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Dan Lawlor: What Next for Providence?

Monday, January 07, 2013

 

Providence is 377 years old. A New England port city, our history is ragged, jagged, and full of surprises, good and bad.

We begin 2013 with a lot of questions. For me, a big question is: What's next?

In Boston, there are numerous construction projects and skyscrapers being built in the financial district. In Providence, there are a several solid and exciting projects ongoing and in the works downtown - and there are numerous half empty parking lots, empty storefronts, and a decaying former State Office for Human Services. Our uneven development, in the financial heart of the capital city, speaks to half-way developments across the state. Have you been to Phenix Village in West Warwick? Times Square in Pawtucket? Woonsocket?

We have so much potential! Beautiful buildings, rich history, tasty foods, engaging people - what is going wrong?

Not one major elected leader in the state lost an election this past fall - despite over four years of 10% jobless, imploding insider deals, and fewer opportunities for most people.

Religious and community groups throughout the state are in a unique position to build gathering spaces, chances for people to connect, network, brainstorm, and produce some new ideas, projects, businesses, and proposals.

In the last few years, Rhode Island has been hurt by a double attack - a decline in traditional media and a decline in religious organizations and community groups.

The Providence Journal has laid off dozens of reporters and staff in the last ten years. According to Ted Nesi, the Journal had 709 employees in 2008. Now, following a years of cutbacks, the workforce is "an estimated 468."What do we not know about because of those cuts? Would more reporting worked to prevent 38 Studios? For not the tenacity of Dan McGowan, the loan scandals of the city under Cicilline would not have been exposed. We're suffering because fewer news outlets are able to fund the long term, investigative work of journalism.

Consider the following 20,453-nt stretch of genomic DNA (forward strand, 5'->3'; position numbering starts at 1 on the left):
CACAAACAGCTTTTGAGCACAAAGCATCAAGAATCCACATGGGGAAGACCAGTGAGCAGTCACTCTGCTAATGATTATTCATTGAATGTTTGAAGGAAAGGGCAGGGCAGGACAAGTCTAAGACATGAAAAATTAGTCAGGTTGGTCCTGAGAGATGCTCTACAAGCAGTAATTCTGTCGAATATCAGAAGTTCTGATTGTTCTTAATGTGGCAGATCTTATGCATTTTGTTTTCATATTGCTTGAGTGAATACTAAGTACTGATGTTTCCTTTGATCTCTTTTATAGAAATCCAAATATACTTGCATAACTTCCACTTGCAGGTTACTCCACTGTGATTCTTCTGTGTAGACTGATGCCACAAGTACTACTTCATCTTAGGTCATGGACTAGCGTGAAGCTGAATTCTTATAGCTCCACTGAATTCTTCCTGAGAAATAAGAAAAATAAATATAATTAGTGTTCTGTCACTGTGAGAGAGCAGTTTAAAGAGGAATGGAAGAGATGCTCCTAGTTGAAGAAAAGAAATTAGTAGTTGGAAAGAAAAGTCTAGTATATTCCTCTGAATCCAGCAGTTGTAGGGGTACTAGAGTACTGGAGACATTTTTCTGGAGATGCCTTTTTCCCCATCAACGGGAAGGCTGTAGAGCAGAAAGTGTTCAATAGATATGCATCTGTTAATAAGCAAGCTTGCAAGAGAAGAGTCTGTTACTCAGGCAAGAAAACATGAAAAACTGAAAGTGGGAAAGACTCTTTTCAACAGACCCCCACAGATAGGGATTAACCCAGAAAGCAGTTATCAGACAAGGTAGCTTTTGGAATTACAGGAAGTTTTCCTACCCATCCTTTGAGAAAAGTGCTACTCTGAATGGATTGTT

Numerous churches are closing shop, or declining in number. Religious organizations have been incubators for schools, health centers, arts programs and the like. What community groups haven't been formed, how many more people are lonely, and what neighborhoods have declined because of those closures? This year, there was no Christmas Eve service at the Episcopal Cathedral of St. John- built between 1810-1811. It's closed.

Our community will not become stronger without dedicated, active community groups, with broad membership, representing a diverse group of people. We don't simply need people to become more active in the Democratic Party. We need more groups (with unique membership bases) for the Democratic Party to have to interact with. The powers that be can't hold themselves accountable, and they won't be able to fix everything.

The same thinking, and the same actions, that have allowed so much frustration, pain and struggle won't fix Rhode Island -or the nation for that matter.

I'm hopeful. Over the years, small groups of women and men have created some of the most dynamic experiences in New England. Consider just a few: from Waterfire to the Worcester Homeless Action Committee, from 826 Boston to City Seed in New Haven, from Barakat in Cambridge to Street Sights Newspaper, a voice of the homeless in RI.

Street Sights Newspaper is suspending publication for the month of January to focus on fundraising. Begin 2013 right - consider making a donation or volunteering some time with the paper. As year 377 begins, more engagement will produce more opportunities for accountability and community.
 

 

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:)